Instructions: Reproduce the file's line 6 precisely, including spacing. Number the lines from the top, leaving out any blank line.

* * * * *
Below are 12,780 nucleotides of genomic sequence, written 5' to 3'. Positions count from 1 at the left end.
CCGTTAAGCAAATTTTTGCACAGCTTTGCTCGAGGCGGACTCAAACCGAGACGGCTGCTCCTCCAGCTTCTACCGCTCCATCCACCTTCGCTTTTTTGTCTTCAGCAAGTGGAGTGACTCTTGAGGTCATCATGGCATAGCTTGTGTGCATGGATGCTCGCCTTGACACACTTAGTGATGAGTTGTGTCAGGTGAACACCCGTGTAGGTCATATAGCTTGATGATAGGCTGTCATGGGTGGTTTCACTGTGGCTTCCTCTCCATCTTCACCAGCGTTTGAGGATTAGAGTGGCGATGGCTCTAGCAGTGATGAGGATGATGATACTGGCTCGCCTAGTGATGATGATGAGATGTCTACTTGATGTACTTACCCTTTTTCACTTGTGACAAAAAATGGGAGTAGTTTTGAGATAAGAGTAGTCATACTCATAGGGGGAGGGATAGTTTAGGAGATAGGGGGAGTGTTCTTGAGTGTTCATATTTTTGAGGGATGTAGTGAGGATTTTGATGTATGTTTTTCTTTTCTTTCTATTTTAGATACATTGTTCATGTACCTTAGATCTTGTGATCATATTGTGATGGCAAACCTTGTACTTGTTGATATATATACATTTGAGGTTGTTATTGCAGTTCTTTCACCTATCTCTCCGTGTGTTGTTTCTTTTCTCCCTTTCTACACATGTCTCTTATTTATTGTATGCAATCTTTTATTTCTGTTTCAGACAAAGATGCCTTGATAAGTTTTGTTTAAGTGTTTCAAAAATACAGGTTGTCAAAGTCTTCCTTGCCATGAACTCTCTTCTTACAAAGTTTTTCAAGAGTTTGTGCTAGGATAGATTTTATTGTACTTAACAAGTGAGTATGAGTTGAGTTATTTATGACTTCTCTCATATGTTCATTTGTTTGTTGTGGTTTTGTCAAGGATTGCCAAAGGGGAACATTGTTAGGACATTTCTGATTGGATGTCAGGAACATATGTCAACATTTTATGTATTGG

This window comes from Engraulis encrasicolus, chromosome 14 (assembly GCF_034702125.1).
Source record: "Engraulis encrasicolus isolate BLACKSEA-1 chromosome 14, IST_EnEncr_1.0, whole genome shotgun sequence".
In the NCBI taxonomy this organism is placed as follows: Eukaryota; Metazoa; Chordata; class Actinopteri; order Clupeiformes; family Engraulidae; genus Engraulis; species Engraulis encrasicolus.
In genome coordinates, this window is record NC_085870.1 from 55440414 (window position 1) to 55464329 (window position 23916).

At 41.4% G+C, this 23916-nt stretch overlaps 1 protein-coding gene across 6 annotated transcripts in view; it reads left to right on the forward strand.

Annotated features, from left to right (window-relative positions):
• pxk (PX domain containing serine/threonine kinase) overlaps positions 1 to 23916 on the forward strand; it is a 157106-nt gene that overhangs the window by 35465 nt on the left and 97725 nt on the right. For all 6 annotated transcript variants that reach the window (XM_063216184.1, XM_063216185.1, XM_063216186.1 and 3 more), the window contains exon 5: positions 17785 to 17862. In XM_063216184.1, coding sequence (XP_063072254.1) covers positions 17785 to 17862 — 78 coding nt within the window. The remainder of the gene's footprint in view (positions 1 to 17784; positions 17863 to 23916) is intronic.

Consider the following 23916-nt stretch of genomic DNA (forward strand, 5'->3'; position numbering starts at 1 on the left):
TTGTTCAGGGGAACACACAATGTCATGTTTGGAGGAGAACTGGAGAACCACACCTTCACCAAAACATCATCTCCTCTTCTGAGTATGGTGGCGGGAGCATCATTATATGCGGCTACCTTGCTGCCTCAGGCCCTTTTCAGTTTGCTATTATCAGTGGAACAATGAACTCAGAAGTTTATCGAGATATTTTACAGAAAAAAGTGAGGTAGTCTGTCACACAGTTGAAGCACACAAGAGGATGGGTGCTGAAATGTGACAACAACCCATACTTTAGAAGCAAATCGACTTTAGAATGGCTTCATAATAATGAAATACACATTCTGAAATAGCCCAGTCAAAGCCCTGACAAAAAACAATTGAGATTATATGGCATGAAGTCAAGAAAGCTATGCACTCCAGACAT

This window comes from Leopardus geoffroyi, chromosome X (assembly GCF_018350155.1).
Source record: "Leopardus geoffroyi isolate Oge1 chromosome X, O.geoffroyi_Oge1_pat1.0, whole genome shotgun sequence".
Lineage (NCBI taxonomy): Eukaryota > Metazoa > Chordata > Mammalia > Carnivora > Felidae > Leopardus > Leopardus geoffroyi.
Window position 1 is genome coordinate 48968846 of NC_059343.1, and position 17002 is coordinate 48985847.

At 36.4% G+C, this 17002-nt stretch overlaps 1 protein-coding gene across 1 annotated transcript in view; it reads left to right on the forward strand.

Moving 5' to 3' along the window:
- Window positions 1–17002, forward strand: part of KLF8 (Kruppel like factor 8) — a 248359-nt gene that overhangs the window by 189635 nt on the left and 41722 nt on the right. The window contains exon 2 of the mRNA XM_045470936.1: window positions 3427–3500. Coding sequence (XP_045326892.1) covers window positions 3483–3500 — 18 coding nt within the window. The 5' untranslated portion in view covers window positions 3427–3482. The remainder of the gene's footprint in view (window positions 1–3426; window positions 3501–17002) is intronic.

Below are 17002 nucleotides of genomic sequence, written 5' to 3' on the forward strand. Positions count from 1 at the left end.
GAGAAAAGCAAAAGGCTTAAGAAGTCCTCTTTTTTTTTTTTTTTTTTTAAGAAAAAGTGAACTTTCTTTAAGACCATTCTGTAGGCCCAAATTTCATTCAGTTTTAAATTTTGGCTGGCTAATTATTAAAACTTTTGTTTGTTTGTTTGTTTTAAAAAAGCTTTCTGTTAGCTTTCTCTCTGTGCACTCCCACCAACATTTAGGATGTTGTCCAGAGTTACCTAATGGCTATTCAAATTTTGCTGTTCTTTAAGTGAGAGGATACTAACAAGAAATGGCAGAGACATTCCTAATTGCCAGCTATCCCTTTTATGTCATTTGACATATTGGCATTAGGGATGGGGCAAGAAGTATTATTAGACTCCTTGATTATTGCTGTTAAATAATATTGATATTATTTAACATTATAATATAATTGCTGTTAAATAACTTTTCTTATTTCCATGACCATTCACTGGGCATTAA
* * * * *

In genome coordinates, this window is record NC_085870.1 from 55440414 (window position 1) to 55464329 (window position 23916).